Monthly Archives: August 2015

Tom Kilburn and the First Stored-Program Computer

Tom Kilburn and the First Stored-Program Computer

On August 11, 1921, English engineer Tom Kilburn was born. Kilburn became known for having written the computer program used to test the first stored-program computer, the Small-Scale Experimental Machine, SSEM, also known as “The Baby” in 1948. “… the most exciting time was June 1948 when the first machine worked. Without question. Nothing could ever compare with that.” Tom Kilburn, Autumn 1992 Tom Kilburn was born in Dewsbury, Yorkshire,…
Felix Hoffmann and Aspirin

Felix Hoffmann and Aspirin

On August 10, 1897, German chemist Felix Hoffmann  synthesized acetylsalicylic acid (ASA) in a stable form usable for medical applications. In 1899 it was marketed for the first time under the trade name Aspirin. Acetylsalicylic acid, the active ingredient of aspirin, was first discovered from the bark of the willow tree in 1763 by Edward Stone of Wadham College, University of Oxford. Felix Hoffmann was born on January 21, 1868 and…
William Morton and the Ether Anesthesia

William Morton and the Ether Anesthesia

On August 9, 1819, American dentist William Thomas Green Morton was born. He was the first to publicly demonstrate the use of inhaled ether as a surgical anesthetic in 1846. Morton is credited with gaining the medical world’s acceptance of surgical anesthesia. But, can you imagine a surgery without any anesthetic? Standing the pain of an operation, feeling every cut? Better not. Nevertheless, anesthetics already have a long tradition.  The…
Sir Roger Penrose and the Singularity

Sir Roger Penrose and the Singularity

On August 8, 1931, English mathematical physicist, mathematician and philosopher of science. Sir Roger Penrose was born. Penrose is known for his work in mathematical physics, in particular for his contributions to general relativity and cosmology. In 1969, with Stephen Hawking, Penrose proved that all matter within a black hole collapses to a singularity, a geometric point in space where mass is compressed to infinite density and zero volume. Youth…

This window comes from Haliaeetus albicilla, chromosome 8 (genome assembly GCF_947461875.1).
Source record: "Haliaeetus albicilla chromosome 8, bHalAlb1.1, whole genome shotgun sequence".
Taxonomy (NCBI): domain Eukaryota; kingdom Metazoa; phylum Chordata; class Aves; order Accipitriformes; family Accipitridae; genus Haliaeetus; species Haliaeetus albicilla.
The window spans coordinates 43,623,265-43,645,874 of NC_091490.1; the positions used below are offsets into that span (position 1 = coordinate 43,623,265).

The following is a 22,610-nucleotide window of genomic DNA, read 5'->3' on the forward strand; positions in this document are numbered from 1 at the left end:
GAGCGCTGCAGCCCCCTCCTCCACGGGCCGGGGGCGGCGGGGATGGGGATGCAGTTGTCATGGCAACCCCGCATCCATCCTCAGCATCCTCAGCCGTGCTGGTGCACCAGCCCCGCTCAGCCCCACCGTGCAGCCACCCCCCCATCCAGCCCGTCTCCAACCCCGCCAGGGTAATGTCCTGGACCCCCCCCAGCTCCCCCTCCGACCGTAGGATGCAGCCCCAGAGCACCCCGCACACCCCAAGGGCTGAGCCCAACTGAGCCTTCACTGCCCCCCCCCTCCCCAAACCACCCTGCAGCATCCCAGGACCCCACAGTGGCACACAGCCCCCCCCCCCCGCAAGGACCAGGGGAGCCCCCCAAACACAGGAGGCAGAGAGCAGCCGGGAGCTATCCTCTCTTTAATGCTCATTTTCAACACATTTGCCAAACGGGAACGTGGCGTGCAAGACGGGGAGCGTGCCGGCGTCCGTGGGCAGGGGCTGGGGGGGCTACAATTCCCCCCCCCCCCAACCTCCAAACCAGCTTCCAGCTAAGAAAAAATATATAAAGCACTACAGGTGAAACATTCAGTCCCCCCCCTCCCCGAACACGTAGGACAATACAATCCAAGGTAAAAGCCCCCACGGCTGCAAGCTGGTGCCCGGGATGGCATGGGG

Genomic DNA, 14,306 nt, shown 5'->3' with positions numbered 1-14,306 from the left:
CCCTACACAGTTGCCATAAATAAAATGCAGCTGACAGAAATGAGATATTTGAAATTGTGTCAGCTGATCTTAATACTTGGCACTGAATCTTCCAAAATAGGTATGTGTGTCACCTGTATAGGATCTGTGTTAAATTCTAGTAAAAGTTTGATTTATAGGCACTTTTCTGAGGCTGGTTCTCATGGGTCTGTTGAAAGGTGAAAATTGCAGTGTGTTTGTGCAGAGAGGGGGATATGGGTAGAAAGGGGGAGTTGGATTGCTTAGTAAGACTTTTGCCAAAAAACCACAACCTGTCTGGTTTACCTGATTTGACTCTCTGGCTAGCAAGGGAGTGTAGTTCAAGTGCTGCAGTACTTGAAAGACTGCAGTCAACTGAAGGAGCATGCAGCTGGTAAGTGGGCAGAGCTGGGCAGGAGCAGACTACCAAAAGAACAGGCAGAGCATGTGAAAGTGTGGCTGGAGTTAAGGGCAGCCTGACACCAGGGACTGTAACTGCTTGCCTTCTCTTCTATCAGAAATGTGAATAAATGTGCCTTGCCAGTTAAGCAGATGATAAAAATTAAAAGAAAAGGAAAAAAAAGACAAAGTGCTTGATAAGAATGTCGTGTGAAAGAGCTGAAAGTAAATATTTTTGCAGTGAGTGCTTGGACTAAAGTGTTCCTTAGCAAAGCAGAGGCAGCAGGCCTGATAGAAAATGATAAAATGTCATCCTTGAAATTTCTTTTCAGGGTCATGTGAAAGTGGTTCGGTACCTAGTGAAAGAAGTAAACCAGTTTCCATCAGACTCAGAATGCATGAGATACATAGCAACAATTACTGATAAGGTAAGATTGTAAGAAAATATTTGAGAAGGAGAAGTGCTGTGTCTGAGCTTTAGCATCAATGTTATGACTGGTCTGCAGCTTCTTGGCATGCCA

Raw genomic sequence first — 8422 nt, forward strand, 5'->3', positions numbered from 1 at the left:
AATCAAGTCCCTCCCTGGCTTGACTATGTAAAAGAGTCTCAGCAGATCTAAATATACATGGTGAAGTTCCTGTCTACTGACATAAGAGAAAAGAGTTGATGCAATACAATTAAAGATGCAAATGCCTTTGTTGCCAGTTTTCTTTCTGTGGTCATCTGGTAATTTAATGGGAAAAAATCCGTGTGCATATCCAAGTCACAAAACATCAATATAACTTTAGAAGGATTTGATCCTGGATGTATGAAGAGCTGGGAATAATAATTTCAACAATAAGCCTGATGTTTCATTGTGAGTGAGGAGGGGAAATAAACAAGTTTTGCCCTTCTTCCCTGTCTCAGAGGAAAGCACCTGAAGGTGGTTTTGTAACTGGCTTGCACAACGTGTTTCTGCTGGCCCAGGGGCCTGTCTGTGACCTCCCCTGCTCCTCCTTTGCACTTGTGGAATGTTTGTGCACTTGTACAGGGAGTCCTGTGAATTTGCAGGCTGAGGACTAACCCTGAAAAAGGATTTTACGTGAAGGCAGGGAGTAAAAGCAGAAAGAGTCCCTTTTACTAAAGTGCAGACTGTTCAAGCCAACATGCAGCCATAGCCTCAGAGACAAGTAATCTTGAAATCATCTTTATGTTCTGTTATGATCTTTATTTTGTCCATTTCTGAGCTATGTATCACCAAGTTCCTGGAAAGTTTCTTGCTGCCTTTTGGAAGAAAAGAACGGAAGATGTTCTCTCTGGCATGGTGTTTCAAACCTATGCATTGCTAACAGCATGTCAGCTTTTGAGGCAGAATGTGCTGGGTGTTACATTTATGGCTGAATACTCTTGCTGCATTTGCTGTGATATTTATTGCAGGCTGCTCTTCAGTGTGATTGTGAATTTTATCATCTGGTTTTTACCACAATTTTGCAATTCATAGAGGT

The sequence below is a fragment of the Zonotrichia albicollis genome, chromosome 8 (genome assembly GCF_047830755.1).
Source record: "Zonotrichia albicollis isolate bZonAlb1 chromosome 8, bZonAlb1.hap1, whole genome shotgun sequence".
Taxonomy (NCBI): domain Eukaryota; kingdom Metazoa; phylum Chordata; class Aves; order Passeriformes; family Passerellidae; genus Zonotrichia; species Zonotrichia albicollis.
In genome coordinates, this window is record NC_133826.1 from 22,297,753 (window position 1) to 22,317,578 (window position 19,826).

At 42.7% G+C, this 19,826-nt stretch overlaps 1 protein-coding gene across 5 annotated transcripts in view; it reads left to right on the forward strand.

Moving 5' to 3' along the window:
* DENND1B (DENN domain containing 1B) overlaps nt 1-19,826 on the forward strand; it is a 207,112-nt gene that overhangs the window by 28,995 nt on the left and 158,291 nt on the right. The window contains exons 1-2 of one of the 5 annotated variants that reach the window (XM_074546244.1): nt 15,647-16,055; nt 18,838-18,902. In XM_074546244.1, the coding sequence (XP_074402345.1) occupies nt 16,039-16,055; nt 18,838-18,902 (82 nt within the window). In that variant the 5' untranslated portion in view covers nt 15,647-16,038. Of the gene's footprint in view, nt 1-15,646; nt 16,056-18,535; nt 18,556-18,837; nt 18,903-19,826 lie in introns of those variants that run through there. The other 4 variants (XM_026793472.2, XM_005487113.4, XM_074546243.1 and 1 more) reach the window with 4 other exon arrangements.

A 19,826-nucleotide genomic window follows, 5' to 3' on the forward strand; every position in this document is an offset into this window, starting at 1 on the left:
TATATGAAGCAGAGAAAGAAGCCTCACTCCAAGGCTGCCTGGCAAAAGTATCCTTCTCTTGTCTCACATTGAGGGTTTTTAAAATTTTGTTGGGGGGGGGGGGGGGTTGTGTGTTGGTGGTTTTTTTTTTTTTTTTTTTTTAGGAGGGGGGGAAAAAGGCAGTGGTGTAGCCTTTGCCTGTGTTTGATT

Louis Leakey and the Human Evolutionary Development in Africa

Louis Leakey and the Human Evolutionary Development in Africa

On August 7, 1903, Kenyan paleoanthropologist and archaeologist Louis Seymour Bazett Leakey was born. Leakey‘s work was important in establishing human evolutionary development in Africa, particularly through his discoveries in the Olduvai Gorge. We’ve already had posts about his wife Mary Leakey, as well as two other famous women, whose life is connected with Louis Leakey: Dian Fossey and Jane Goodall. Having been a prime mover in establishing a tradition…
Allan Hills 84001 and Life on Mars

Allan Hills 84001 and Life on Mars

Allan Hills 84001 (commonly abbreviated ALH84001) is a meteorite that was found in Allan Hills, Antarctica on December 27, 1984 by a team of U.S. meteorite hunters. What makes it so special that it is responsible for worldwide headlines on August 6, 1996, when NASA scientists announced that it might contain evidence for microscopic fossils of Martian bacteria based on carbonate globules observed. A Meteorite from a “Wet” Mars ALH84001 is a meteorite thought…
Neil Armstrong – the First Man of the Moon

Neil Armstrong – the First Man of the Moon

On August 5, 1930, American astronaut Neil Alden Armstrong was born, the first person to walk on the Moon. He was also an aerospace engineer, naval aviator, test pilot, and university professor. Armstrong was mission commander of the Apollo 11 Moon landing, in July 1969. Armstrong’s Youth and Education Neil Armstrong was born in Auglaize County, near Wapakoneta, Ohio to Stephen Koenig Armstrong, an an auditor for the Ohio state…
John Venn and the Venn Diagram

John Venn and the Venn Diagram

On August 4, 1834, English logician and philosopher John Venn was born. He is best known for his contribution of the eponymous Venn diagram, used in the fields of set theory, probability, logic, statistics, and computer science. John Venn grew up in a quite religious family and it was expected that he followed his family’s tradition into priesthood. He attended Gonville and Caius College Cambridge and was awarded a mathematics scholarship…
Horace-Bénédict de Saussure and the Mount Blanc

Horace-Bénédict de Saussure and the Mount Blanc

On August 3, 1787, Swiss physicist and Alpine traveller Horace-Bénédict de Saussure made the third ascent of the Mount Blanc and determined via scientific measurement Mont Blanc to be the highest mountain in Europe. Horace Bénédicte de Saussure was born on February 17, 1740 near Geneva and studied nature science at Geneva starting from 1754. At the age of only 22, Saussure was appointed professor at the University of Geneva. During his years as…
The Tower Subway – the World’s First Tube Railway

The Tower Subway – the World’s First Tube Railway

On August 2, 1870, the Tower Subway, the first tube railway in the world, was opened under the River Thames in London, England. Engineer James Henry Greathead used a tunnelling shield he modified from Barlow’s design to bore the 6-ft diameter tunnel near the Tower of London. It opened with steam operated lifts and a 12-seat carriage shuttled from end to end by wire rope powered by a steam engine. In the…
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